As noted above, the formulation can also be used for therapeutic or quasi-therapeutic purposes, and therefore may also comprise useful active ingredients, for the purposes of treating both the skin and hair. Useful active ingredients include, but are not limited to antioxidants, antimicrobials, sunscreens, analgesics, anesthetics, anti-acne agents, antidandruff agents, antidermatitis agents, antipruritic agents, anti-inflammatory agents, antihyperkeratolytic agents, anti-dry skin agents, antiperspirants, antipsoriatic agents, antiseborrheic agents, hair conditioners and hair treatment agents, antiaging agents, antiwrinkle agents, antihistamine agents, skin lightening agents, depigmenting agents, wound-healing agents, vitamins, corticosteroids, tanning agents, or hormones. The location of the active in the formulation is determined by its solubility and/or stability in either oil or water.
The formulations of the present invention are useful for a variety of purposes, including skin or hair cleansers, skin or hair treatment products, sunscreen or suntanning products, and the like. In a particularly preferred embodiment, however, the composition is used for removing makeup. As already noted, the cationic glucoside demixing agents, because of their mildness, are eminently well-suited to being employed in a product which is usable around the eye. When combined with an appropriate group of additional components, particularly in the oil phase, the resulting makeup remover successfully cleans skin surfaces, particularly eyes and lips, of even the most transfer-resistant of currently used cosmetics, while remaining gentle and non-irritating to the user.
In this preferred embodiment, the oil phase preferably contains a combination of both volatile and non-volatile oils. In a particularly preferred embodiment, the amount of volatile used is considerably higher than that of the non-volatile oils; for example, in a typical formulation, the volatile oil will be present in an amount of about 30-70%, preferably about 40-60%, of the total composition, and the non-volatile oil in an amount of about 0.1-10%, preferably about 0.2-5%. In one preferred embodiment, the volatile oil portion contains a combination of a volatile silicone and a volatile paraffin, in amounts of from about 10-60% volatile silicone, and 5-40% volatile paraffin, by weight of the total composition. The nonvolatile portion of the oil phase is preferably a non-volatile silicone. In a particularly preferred embodiment, the oil phase contains a blend of oils comprising a low molecular weight cyclic silicone at 25-40% by weight, a volatile C16 isoparaffin at 15-30% by weight, and the non-volatile silicone at 0.1-1% by weight. A preferred non-volatile silicone is dimethicone.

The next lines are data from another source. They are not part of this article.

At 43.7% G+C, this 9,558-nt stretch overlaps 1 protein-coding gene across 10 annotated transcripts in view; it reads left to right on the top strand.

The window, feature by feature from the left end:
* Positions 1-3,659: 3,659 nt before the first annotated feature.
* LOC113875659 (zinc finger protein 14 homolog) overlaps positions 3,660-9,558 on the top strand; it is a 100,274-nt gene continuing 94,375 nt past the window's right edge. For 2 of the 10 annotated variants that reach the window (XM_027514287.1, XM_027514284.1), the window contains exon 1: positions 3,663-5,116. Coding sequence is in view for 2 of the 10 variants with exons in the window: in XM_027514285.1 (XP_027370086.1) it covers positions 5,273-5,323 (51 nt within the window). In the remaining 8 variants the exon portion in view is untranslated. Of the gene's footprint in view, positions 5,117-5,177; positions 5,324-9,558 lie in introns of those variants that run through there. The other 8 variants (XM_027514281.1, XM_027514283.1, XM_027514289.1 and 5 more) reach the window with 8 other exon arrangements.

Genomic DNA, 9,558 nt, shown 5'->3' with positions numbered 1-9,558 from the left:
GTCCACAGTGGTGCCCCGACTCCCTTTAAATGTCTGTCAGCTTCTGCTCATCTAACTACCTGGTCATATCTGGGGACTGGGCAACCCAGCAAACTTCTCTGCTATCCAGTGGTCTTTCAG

In this preferred embodiment, it may be desirable to provide an additional small amount of surfactant in the oil phase to facilitate removal of the cosmetic residue from the skin. The amount of surfactant added is preferably no more than 5%, and more preferably is in the range of 0.1-1%. The surfactant may be of any type, i.e., anionic, nonionic, cationic or amphoteric; however, if the makeup remover is intended for use in the eye area, it is preferred that the surfactant should be a mild surfactant, such as LIPO-PEG-2DL or disodium cocoaamphoidaceatate (Miranol).
The invention is further illustrated in the following non-limiting examples:
1. The following illustrates a formulation of the present invention:
______________________________________MATERIAL PERCENT BY WEIGHT______________________________________Cyclomethicone 30Isohexadecane 25Sodium chloride 0.5Dimethicone 0.25Glucquat 100 ® 0.05Benzyl alcohol 0.1Purified water Q.S. to 100%______________________________________
The components are combined as follows: the oil phase components, cyclomethicone, isohexadecane, and dimethicone are mixed with the benzyl alcohol, and the water phase components, sodium chloride, Glucquat 100® and water are mixed together. First the oil phase is added to the selected container, then the water phase is added.
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|U.S. Classification||424/401, 514/846, 514/844, 514/845, 514/23|
|International Classification||A61K8/00, A61Q1/14, A61K8/40, A61K8/73, A61K8/06, A61K8/89, A61K8/03, A61K8/31, A61K8/891, A61K8/60, C08L83/04, A61Q1/02|
|Cooperative Classification||Y10S514/844, Y10S514/846, Y10S514/845, A61K8/608, A61Q1/14, A61K8/604, A61K8/03|
|European Classification||A61Q1/14, A61K8/60F, A61K8/60B, A61K8/03|
|Feb 6, 1997||AS||Assignment|
Owner name: E-L MANAGEMENT CORP., NEW YORK
Free format text: ASSIGNMENT OF ASSIGNORS INTEREST;ASSIGNORS:NAGY, ADRIENNE;NAJDEK, LINDA;CIRIELLO, ELENA;AND OTHERS;REEL/FRAME:008338/0432;SIGNING DATES FROM 19661219 TO 19961219
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|Sep 3, 2002||REMI||Maintenance fee reminder mailed|
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|Aug 16, 2010||FPAY||Fee payment|